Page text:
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Hearing Loss clinical trials at UCSF

5 in progress, 2 open to eligible people

Showing trials for
  • Preschool Hearing Screening

    open to eligible people ages 2-6

    Children who are deaf or hard-of-hearing (D/HH) are at risk of speech and language delays, which can be mitigated through early identification and intervention. Identifying hearing loss (HL) during preschool is crucial, but the most effective hearing screening method for preschoolers remains uncertain. The purpose of this study is to learn whether, compared to the gold-standard two-stage Pure-tone audiometry (PTA) + otoacoustic emissions (OAE) screening (TS-PO), single-stage OAE (SS-O) screening alone is not inferior at identifying hearing loss when performed in a community-based preschool setting. This study holds the potential to improve early hearing loss detection and intervention among D/HH children, reducing the likelihood of speech and language delays. A diverse group of 28,000 preschool-age children across community-based preschool centers will be recruited. The intervention involves all subjects undergoing both PTA and OAE screening, with the order determined through randomization. Children who show potential hearing issues based on screening results or teacher concerns will receive further testing to determine the final hearing outcome. Group allocation will be post-hoc, based on their screening results. In addition to the primary objective, the study will compare other hearing screening measures and outcomes between the two methods (TS-PO and SS-O). This approach aims to reflect the real-life effectiveness of hearing screening in a diverse population. Ultimately, the study seeks to provide insights into an optimal hearing screening method that could prevent speech and language delays among D/HH children.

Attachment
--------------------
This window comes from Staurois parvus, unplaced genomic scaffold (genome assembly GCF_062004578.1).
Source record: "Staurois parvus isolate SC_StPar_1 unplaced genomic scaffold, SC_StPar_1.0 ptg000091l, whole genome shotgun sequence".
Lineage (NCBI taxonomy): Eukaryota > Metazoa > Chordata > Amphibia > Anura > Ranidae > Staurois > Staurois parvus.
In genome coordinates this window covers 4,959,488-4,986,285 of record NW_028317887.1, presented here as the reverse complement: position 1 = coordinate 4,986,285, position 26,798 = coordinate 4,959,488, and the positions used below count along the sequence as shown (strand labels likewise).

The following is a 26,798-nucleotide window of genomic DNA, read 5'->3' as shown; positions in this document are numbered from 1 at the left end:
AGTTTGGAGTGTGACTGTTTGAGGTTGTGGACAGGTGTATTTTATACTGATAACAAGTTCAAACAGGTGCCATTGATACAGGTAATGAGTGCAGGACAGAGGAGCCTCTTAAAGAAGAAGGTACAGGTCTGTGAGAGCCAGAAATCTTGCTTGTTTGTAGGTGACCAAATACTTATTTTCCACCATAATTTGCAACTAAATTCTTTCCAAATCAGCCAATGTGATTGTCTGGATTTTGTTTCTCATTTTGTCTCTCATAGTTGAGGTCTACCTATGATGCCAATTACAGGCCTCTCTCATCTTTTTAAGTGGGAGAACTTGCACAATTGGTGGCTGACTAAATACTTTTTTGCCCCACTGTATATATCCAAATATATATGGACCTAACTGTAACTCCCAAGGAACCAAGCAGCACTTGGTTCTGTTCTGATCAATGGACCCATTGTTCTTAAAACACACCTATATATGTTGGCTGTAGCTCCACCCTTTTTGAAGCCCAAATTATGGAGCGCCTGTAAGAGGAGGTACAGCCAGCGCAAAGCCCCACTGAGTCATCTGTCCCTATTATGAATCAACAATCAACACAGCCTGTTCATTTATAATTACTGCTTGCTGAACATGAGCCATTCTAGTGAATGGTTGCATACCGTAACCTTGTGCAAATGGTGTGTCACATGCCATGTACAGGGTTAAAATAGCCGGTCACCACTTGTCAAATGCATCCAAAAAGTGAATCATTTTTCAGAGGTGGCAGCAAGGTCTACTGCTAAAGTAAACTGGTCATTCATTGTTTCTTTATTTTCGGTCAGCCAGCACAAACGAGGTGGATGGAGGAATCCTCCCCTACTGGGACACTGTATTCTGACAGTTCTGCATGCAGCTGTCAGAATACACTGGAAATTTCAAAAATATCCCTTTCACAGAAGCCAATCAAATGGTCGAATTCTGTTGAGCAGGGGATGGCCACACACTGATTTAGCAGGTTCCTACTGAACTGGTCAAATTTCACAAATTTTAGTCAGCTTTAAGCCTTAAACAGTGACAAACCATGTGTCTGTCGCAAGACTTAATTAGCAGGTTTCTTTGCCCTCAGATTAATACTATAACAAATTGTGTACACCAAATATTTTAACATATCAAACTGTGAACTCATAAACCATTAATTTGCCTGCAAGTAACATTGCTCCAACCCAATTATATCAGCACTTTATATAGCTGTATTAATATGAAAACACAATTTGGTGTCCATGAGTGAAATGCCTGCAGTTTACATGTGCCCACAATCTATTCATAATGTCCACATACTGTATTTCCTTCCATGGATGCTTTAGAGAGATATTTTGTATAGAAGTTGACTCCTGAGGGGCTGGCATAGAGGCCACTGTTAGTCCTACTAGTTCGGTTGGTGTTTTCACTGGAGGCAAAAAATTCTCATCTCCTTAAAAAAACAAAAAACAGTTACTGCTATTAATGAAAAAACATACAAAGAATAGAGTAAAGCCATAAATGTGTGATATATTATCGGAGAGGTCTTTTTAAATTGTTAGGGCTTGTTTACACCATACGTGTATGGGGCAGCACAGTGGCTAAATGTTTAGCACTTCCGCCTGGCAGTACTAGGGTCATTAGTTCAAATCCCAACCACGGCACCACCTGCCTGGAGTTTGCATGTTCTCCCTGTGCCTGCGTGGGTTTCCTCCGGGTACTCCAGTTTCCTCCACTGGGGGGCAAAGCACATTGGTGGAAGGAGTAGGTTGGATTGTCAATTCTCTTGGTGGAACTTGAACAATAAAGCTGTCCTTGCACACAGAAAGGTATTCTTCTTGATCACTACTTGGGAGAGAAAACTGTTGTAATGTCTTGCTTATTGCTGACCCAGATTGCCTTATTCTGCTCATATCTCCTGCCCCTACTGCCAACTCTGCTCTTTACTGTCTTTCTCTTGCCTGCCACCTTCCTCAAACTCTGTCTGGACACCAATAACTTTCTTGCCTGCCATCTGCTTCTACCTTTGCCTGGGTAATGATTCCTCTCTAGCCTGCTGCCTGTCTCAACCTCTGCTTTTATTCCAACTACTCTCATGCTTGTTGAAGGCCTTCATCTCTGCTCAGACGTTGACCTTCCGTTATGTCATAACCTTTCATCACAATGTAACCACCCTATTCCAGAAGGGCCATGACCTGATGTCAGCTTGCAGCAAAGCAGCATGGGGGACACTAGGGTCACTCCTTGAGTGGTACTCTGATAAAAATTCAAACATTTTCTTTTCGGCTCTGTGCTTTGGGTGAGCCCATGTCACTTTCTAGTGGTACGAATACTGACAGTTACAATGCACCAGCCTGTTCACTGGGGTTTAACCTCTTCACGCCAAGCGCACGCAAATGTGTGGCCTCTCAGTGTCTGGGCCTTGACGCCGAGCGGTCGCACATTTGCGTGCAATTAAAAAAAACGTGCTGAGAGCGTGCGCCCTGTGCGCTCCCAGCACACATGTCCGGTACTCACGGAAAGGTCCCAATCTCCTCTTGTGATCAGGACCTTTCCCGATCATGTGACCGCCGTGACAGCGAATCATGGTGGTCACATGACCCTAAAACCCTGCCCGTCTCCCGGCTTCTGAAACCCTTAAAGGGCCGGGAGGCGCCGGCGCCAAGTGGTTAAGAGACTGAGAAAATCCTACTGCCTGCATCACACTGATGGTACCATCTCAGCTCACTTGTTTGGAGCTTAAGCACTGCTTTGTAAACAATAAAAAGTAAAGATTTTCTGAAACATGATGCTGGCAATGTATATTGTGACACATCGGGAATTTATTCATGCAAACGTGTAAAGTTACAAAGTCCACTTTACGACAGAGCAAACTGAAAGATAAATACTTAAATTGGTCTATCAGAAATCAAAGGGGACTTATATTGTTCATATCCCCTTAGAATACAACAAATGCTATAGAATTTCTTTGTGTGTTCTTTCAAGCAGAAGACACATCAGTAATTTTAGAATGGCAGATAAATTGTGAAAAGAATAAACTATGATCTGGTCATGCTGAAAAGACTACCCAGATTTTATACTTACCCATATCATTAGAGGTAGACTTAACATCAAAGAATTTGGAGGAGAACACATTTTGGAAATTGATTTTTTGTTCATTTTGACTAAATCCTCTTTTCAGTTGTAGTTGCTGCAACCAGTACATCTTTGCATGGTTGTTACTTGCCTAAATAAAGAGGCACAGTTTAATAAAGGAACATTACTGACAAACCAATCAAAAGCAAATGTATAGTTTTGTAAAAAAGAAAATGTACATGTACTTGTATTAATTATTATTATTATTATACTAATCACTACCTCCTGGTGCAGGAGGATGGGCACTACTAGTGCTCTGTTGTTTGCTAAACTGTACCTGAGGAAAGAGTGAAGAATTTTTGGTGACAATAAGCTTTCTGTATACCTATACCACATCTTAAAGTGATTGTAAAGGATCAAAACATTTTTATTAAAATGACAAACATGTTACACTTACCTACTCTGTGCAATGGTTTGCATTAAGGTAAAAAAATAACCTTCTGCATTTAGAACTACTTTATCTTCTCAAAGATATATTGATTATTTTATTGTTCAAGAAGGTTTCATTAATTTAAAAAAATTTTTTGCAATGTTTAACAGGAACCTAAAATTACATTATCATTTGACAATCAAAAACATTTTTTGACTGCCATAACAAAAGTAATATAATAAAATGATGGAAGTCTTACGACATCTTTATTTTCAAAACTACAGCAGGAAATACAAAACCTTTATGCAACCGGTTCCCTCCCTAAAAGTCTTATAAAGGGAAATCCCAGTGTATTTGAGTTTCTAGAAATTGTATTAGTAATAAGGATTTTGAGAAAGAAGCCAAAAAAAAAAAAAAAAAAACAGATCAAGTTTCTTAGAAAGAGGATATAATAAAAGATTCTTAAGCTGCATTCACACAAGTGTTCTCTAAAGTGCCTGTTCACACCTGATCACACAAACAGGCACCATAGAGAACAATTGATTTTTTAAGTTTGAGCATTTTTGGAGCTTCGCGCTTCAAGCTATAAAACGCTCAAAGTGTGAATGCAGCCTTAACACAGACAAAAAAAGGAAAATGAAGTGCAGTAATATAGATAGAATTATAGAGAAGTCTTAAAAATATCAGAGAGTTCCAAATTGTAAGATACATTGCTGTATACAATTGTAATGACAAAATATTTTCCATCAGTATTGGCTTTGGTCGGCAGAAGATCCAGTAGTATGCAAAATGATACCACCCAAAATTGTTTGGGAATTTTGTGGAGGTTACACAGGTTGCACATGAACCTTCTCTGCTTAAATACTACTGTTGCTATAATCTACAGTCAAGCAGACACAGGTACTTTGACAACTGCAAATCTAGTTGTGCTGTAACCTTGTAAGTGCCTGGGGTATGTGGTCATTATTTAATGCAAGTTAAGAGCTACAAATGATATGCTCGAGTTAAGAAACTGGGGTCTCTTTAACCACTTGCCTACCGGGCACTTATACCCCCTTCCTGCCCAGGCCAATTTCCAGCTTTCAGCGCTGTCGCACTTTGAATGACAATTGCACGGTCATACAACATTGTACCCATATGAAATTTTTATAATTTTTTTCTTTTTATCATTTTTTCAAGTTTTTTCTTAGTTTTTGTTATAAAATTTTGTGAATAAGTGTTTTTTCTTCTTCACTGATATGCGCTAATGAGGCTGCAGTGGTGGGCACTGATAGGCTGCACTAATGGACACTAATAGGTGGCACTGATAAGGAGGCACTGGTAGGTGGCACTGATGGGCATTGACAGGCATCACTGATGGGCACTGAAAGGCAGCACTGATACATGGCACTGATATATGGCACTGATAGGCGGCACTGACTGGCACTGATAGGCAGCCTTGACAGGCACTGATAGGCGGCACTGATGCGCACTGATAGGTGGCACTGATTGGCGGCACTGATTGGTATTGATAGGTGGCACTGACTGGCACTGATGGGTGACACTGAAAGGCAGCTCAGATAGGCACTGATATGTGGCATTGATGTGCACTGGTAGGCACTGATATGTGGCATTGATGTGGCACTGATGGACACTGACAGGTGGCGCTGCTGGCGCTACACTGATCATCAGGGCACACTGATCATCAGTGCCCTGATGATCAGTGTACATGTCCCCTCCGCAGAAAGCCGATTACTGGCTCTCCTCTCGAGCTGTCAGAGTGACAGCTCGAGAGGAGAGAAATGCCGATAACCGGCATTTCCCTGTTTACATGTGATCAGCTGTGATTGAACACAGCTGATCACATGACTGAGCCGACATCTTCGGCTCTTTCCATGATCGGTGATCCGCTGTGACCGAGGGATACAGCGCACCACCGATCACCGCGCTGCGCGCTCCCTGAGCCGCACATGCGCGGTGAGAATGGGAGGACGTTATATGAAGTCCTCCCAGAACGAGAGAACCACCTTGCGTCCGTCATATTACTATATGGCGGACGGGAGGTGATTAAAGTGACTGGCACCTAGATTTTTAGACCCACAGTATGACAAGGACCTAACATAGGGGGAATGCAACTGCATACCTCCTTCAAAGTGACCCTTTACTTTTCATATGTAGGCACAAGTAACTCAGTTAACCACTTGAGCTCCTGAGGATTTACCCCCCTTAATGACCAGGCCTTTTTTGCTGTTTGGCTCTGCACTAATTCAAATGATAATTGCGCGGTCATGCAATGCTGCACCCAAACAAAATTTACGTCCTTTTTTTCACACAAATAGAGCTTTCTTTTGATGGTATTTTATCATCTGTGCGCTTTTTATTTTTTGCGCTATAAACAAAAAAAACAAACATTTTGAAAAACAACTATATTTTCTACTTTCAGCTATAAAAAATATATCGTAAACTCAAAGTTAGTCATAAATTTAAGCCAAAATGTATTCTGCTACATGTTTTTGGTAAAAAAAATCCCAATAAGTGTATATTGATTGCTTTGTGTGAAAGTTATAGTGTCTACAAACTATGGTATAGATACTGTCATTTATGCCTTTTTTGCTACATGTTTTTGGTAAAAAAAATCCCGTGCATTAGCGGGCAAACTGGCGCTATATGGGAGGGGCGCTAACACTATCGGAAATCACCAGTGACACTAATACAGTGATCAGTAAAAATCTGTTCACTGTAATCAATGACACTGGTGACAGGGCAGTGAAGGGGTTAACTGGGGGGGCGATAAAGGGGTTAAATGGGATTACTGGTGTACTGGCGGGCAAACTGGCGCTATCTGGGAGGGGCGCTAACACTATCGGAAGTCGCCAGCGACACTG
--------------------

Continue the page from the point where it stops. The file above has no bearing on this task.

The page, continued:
San Francisco, California

  • Teletherapy in Children Who Are Deaf and Hard of Hearing

    open to eligible people ages 0 months to 27 months

    This study seeks to determine the effectiveness of speech/language teletherapy to address disparities in speech and language outcomes in children who are deaf or hard-of-hearing (D/HH). The investigators will enroll D/HH children aged 0-27 months. 140 children who are publicly insured will be randomized to receive usual clinical care or to be given access to an 18-month course of speech-language teletherapy program. 70 children who are privately insured will also be enrolled and will receive usual care. Children will undergo, at baseline and every 9 months thereafter to a study endpoint of 18 months, for a total of 3 timepoints, a battery of in-person and parent-report assessments designed to provide a comprehensive measurement of the child's auditory function, speech, verbal- and non-verbal communication, spoken language, and quality of life.

    Oakland, California and other locations

  • Treatment for Medulloblastoma Using Sodium Thiosulfate to Reduce Hearing Loss

    Sorry, currently not accepting new patients, but might later